Serum anti-p53 autoantibodies in lung cancer, pleural mesothelioma and non-malignant lung diseases

M Neri, BSc,a, PG Betta, MD, b, R Libener, BSc, b, S Orecchia, BSc, PhD, b, P Marroni, BSc, c, R Filiberti, BSc, a, A Ardizzoni, MD d, C Mereu, MD, e, R Puntoni, BSc, a, M Paganuzzi, BSc, c

aEnvironmental Epidemiology, c Clinical Pathology, d Medical Oncology and e Thoracic Endoscopy Units, National Cancer Research Institute, Genoa, Italy, b Pathology Unit, Department of Oncology, Azienda Sanitaria Ospedaliera, Alessandria, Italy

Alterations of the p53 gene may lead to the production of detectable autoantibodies (p53-Abs) in lung cancer (LC) and pleural malignant mesothelioma (MM). Four groups of subjects were analysed by ELISA for serum p53-Abs, in the framework of a molecular epidemiologic study. Eight/48 LC (16.7%) and 2/30 MM (6.7%) were seropositive. P53-Abs were under the level of detection in all 51 healthy controls (HC). Two/55 RC (3.6%; at-risk controls with non-malignant respiratory pathology, mainly asbestosis and chronic obstructive pulmonary disease, associated with increased risk of pleuropulmonary neoplasms) were positive and were not subsequently diagnosed any cancer, while five seronegative controls were diagnosed a tumor during follow-up. The difference was statistically significant between LC and RC or HC (p=0.01), but not between MM and any other group. No correlation was found with age, sex, cancer stage or histology, cigarette smoking or occupational exposure. No association could be established between serum p53-Abs and immunohistochemically detected p53 expression in tumor tissue in a subgroup of 6 MM. During the study period, 45/48 LC and 22/30 MM patients died. A longer survival (not significant) was shown in seropositive LC but not MM. In conclusion, the presence of detectable p53 Abs in serum was associated in a significant proportion of cases with LC and occasionally with MM. The longer survival among positive LC patients and the presence of two seropositive among patients with non-neoplastic respiratory diseases should be further investigated.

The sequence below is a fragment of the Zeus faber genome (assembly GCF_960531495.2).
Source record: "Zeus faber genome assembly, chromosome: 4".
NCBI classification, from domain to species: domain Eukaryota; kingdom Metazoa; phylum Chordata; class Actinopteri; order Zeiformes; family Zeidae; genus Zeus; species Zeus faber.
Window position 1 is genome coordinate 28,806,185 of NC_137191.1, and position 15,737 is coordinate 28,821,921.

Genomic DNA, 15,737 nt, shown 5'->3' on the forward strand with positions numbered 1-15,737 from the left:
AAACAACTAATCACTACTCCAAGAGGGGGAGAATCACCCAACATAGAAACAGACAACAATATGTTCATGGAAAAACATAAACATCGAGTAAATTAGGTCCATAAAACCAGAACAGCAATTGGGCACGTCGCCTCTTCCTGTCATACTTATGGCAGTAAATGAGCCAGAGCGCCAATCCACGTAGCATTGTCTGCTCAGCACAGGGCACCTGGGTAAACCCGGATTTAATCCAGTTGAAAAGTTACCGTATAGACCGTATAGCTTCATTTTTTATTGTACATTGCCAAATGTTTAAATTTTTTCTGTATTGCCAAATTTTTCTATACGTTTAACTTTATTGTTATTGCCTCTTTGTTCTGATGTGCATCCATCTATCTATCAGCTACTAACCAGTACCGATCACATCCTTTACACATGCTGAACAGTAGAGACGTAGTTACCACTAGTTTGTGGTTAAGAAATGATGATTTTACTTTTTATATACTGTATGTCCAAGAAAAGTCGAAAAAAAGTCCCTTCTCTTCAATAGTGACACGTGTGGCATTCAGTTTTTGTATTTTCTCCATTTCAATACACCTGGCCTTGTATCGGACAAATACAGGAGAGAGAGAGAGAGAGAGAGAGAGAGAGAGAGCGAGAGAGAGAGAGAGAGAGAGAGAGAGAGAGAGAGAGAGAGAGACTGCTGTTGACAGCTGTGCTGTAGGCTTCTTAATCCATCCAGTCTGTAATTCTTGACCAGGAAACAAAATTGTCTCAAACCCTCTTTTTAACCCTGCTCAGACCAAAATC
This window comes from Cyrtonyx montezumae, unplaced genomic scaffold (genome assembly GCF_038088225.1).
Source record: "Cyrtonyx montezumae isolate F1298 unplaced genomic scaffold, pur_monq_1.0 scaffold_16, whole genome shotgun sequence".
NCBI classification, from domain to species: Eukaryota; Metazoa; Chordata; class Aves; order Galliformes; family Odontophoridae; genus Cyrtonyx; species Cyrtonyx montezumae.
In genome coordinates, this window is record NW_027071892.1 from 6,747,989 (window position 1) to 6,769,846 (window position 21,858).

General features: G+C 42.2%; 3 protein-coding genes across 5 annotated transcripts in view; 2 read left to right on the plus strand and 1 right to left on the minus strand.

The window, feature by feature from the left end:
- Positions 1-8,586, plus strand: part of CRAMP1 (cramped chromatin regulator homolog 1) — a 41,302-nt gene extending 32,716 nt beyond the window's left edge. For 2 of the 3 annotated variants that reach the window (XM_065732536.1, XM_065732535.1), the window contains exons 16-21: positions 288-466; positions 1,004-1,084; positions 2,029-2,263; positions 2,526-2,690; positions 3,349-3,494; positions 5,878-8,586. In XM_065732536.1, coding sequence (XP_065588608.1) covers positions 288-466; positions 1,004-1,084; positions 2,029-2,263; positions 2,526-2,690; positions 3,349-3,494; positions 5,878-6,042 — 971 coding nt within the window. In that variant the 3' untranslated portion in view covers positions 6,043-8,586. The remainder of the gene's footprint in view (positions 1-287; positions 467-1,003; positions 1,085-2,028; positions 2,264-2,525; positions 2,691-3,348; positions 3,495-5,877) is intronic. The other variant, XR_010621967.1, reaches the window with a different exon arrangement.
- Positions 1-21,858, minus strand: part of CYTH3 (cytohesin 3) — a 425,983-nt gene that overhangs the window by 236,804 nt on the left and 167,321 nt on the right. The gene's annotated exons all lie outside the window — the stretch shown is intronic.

KEY WORDS: asbestosis , .

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Paper presented at the International Symposium on Predictive Oncology and Intervention Strategies; Paris, France; February 9 - 12, 2002; in the section on Environment and Occupation.